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God, Desire, and a Theology of Human Sexuality Paperback – March 29, 2013
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About the Author
David H. Jensen is Professor in the Clarence N. and Betty B. Frierson Chair of Reformed Theology at Austin Presbyterian Theological Seminary. He is editor of The Lord and Giver of Life: Perspectives on Constructive Pneumatology and author of Responsive Labor: A Theology of Work and Living Hope: The Future and Christian Faith, all published by Westminster John Knox Press.
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Judging by other reviews on this site, many of Jensen’s readers are coming at his book with a set of preconceived notions about what Scripture does or doesn’t “say” about sexual behavior – precisely the set of arguments that Jensen observes in his book that 1) aren’t accurate to an authentic, wide-ranging reading of the Bible and 2) are not working in fostering discussion in a deeply divided church. Jensen instead turns to a reading of the biblical story and the history of Christian writing as one of God’s desire for us and our desire for God. He rejects Anders Nygren’s distinction between eros and agape, insisting that they are one and the same – including God’s desire for us as particular individuals. Sex for Christians is neither taboo nor particularly holy in and of itself, but part of the woven tapestry of life in which all things are connected to God. He rejects stable notions of sexuality and being, instead observing that our selves and our sexuality are complex, created, constantly evolving things – whether we are called to marriage, celibacy, or a complex singleness.
Jensen’s work is overall sensitive, well-written, and carefully addresses the multiple possibilities of the issues at hand. He stumbles a bit when discussing his concept of the “rhythms” of marriage – an argument that isn’t quite clear, but seems to want to make the case that we don’t have to have sexual desire for the other person all the time every day (a welcome counter to contemporary pressure for “more, better, faster”). Readers of all persuasions and hermeneutics will find something to be challenged by here, whether steadfast defenders of celibacy outside of marriage or radical reinterpreters of a total free-love model. But those with the patience and the courage to read outside their preconceived boxes will find a lovely and useful new theological framework on which to hang their ideas about our sensual, embodied love for God, for the world, and for each other.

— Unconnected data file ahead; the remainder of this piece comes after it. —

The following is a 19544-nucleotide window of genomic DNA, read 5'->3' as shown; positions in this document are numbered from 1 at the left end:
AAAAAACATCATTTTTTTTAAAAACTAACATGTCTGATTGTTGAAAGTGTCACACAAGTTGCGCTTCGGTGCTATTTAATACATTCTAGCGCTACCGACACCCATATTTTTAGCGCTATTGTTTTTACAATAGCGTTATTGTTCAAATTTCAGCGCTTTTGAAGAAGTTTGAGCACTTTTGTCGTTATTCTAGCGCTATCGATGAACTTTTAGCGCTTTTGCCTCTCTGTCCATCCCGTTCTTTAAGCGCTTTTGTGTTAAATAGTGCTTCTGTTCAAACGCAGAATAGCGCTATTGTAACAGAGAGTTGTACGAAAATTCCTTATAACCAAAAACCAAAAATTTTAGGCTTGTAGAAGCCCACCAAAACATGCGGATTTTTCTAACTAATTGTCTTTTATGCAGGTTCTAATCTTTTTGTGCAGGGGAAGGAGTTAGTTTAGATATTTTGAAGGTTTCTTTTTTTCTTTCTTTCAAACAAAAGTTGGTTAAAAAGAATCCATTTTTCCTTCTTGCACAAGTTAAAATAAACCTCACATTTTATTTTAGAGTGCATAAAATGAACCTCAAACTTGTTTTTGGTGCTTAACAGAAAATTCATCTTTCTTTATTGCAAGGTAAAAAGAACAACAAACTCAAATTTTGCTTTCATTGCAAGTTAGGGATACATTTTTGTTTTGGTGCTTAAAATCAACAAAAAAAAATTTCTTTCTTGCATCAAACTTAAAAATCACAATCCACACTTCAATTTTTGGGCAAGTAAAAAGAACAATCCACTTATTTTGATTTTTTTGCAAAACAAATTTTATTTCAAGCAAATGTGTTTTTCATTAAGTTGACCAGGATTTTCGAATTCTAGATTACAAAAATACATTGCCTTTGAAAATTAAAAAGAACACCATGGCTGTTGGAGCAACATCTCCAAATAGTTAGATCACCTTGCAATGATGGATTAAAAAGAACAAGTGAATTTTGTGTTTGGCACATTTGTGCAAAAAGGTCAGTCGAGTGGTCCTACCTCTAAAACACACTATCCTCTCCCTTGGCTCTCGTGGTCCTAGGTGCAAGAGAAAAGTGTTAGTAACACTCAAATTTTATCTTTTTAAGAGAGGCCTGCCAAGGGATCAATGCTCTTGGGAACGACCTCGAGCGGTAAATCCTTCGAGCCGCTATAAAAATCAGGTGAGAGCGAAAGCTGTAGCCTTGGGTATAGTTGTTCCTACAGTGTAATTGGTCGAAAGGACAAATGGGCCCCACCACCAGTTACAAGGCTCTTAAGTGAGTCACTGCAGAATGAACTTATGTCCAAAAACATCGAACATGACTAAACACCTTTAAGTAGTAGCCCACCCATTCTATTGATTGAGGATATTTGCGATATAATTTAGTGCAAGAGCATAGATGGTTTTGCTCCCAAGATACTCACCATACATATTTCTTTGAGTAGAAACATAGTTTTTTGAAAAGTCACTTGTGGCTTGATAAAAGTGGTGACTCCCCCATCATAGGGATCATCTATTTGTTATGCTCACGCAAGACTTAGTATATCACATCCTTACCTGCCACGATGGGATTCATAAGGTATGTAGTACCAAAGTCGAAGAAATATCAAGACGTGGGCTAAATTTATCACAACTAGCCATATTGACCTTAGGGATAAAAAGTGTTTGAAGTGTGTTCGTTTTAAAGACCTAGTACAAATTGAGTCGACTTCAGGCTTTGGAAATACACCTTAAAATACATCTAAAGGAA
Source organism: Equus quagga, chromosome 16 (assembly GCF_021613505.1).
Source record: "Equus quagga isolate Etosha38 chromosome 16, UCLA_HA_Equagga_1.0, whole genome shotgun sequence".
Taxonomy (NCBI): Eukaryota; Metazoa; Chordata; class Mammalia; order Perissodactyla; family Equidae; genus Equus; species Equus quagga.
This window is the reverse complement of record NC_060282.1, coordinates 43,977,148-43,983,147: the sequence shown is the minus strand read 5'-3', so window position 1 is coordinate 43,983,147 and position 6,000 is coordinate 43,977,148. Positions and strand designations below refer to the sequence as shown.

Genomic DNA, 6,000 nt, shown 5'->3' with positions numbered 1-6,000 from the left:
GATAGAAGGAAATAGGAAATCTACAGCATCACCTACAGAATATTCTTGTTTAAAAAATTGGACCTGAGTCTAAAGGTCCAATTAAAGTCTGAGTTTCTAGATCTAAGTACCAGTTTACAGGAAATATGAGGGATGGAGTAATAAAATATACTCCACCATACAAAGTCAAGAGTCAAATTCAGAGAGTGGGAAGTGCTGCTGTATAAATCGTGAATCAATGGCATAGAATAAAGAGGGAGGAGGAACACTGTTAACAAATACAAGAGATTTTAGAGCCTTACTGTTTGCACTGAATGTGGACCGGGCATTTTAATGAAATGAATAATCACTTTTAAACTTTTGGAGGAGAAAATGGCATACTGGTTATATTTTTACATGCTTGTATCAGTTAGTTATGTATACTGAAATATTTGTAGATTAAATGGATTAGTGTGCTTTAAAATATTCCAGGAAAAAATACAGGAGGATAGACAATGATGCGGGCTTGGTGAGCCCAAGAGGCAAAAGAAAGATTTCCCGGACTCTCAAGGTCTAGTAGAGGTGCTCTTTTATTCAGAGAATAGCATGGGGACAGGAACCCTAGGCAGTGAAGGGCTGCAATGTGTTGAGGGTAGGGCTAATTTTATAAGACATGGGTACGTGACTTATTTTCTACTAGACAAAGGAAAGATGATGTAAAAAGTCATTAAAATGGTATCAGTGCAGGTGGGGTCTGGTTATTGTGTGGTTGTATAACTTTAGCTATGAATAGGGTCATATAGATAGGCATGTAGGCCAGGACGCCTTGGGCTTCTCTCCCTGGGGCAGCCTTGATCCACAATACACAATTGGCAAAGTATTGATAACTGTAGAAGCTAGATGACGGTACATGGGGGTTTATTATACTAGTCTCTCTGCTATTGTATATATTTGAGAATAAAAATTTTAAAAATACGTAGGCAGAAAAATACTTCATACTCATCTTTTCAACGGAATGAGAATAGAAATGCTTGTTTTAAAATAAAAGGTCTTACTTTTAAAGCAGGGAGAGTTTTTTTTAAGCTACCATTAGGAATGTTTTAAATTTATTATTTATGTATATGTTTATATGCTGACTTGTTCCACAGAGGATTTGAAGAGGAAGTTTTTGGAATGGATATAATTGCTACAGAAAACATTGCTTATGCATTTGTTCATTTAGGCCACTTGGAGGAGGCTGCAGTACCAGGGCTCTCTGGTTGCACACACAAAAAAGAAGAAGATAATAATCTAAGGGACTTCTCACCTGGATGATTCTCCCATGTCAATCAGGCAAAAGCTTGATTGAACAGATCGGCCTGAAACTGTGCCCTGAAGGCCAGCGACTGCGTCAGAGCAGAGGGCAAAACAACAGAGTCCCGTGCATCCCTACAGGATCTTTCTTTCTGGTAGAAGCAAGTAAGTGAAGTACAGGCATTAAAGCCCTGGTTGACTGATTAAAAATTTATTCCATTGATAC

There is also a chapter on sexual ethics, to move from acts to contexts. He starts with Thomas Aquinas's position where everything has a purpose and through reasoning, its use can be discerned. According to Aquinas, sex has three purposes: for procreation, for marital, and for pleasure. Sex belongs under the umbrella of marriage. There is no need to be paranoid over "premarital sex," and expands the use of sex that needs to fit five criteria:
He concludes with the conviction that "our sexual lives reflect God's desire for us and how they fall short of that desire."
This is a mindboggling book at first read. While at some point, the author accuses the world for sexualizing everything, the book appears guilty of the same accusation too. From vocation to ethics, theology and Christian living, Church and the Lord's Supper, it leaves one wondering what else is there that sex has not covered. Upon reading the chapters, I begin to understand the point that Jansen is making all along. Sex is bigger, much bigger than the sex act. It is also much bigger than any straight or gay interpretation of it. It is about God's desire for us, and for us to reflect back that desire toward God. All of our relationships will need to function with this fundamental truth of life, of love, and of longing.For David Jansen, sex is not simply about the act of copulation, or the private intimate moments with another person. It runs much deeper than that. It has to do with faith, true desire, and what human beings need and what they are made of. Human sexuality is expressed through the following: